Discussions continue on Wilmore library branch
The City of Wilmore and the Jessamine County Public Library are getting closer to an agreement to open a branch in the new city government building.
Earlier this summer, the city finalized the purchase of the former Providence School and has been moving every aspect of city government into the building.
Wilmore Mayor Harold Rainwater said the city attorney prepared a tentative agreement and asked for the city council members’ input during Monday’s meeting.
The plan, Rainwater said, is for the library to use the lower level in the facility as it provides the best option.
“It’s the only area with the space they require,” Rainwater said. “We all agreed that’s the best location.”
Rainwater said the lower level has four rooms, two offices and two bathrooms. Best of all, it has private front and rear entrances, and can be open independently of the city offices, he said.
If it comes to fruition, it would be the first public library in Wilmore.
As big as the building is, Rainwater said it is filling up more quickly than they thought. The final officers from the Wilmore Police Department were expected to move in Tuesday.
“One whole wing is the police,” he said. “Parks and Recreation has their space.”
The Wilmore Fire Department will have a training room in the building, along with offices for the city clerk and other departments. The county clerk’s office is expected to open its space after the election, he said. There is even room for the city archives.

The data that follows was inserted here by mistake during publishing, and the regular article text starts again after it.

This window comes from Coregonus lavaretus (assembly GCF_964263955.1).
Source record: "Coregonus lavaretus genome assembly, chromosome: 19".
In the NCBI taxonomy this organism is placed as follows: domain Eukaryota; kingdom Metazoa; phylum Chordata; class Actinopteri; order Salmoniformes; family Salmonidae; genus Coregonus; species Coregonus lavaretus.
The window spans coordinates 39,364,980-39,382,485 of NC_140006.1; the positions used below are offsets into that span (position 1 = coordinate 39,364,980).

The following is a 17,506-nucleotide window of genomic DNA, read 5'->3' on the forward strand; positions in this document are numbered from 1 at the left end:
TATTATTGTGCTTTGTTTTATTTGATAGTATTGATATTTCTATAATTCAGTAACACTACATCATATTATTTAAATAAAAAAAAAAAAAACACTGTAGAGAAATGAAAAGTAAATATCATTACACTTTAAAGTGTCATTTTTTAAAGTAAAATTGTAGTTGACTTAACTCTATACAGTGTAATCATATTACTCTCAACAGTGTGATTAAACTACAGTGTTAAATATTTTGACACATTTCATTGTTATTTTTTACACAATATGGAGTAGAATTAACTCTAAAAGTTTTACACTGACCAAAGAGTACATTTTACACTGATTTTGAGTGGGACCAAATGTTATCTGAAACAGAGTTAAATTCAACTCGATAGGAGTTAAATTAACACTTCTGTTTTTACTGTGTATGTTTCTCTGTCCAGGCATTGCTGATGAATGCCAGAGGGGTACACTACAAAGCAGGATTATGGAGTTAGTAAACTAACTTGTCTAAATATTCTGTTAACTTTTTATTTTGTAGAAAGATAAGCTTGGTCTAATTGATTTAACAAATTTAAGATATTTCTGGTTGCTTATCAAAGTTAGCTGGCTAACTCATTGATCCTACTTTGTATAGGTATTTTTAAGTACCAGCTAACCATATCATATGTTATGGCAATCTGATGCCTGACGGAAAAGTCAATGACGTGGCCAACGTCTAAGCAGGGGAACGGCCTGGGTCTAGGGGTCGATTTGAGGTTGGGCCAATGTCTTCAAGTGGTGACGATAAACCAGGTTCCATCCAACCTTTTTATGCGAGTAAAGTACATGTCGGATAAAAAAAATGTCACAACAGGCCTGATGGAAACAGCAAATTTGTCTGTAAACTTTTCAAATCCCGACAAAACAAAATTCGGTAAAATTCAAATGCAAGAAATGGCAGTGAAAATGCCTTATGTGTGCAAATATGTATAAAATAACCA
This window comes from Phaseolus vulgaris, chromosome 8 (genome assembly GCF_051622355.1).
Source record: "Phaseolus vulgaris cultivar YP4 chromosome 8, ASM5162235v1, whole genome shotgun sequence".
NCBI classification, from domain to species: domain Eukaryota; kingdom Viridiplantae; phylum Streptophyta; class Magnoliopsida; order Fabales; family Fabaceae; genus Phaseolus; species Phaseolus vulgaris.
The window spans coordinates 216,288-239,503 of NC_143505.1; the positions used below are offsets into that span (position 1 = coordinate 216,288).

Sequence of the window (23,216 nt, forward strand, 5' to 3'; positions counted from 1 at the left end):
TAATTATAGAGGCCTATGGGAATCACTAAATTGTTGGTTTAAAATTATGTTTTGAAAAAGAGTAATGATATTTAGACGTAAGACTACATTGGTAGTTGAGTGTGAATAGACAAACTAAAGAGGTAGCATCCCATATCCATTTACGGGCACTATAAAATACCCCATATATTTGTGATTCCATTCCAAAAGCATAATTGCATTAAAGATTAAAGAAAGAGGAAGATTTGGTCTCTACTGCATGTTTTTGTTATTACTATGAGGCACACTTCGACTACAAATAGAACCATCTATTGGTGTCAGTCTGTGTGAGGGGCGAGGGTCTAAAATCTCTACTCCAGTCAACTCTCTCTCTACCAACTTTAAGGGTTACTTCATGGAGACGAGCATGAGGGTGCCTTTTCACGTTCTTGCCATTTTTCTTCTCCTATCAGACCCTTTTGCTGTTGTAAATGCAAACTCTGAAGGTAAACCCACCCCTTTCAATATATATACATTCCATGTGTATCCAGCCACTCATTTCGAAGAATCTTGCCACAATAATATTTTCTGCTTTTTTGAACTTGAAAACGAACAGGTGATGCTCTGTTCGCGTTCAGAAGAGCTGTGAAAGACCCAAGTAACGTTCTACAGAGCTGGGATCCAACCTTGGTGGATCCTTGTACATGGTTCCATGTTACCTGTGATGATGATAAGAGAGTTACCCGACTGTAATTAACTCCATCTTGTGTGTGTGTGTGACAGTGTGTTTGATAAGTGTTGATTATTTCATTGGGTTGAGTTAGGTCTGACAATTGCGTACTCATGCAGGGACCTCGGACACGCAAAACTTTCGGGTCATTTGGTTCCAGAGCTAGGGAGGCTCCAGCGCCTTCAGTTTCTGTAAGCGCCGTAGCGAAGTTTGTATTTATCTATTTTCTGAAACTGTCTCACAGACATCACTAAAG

“There’s only three or four rooms that are not identified (for use),” he said. “Right now, they’re storage.”
Later in the meeting, the council members approved a resolution for Rainwater to proceed with finalizing the plans for the granary project. The city received a $500,000 grant, accompanied by a $100,000 match from the city, to stabilize the 106-year-old building on East Main Street.
The plans and drawings will determine how much can be done with the available money, he said, to keep the building from deteriorating further.
Eventually, the city hopes to partner with a private company to develop the building further with a similar financial commitment and to reimburse the city’s purchase price for the building, he said.
Though the project may be bid later this year, construction won’t begin until 2021.
The council members also approved an agreement with Metronet to allow the company to provide internet service in Wilmore and compete with current provider Spectrum. Rainwater said Metronet’s contract is for eight years, the same amount of time left on Spectrum’s contract.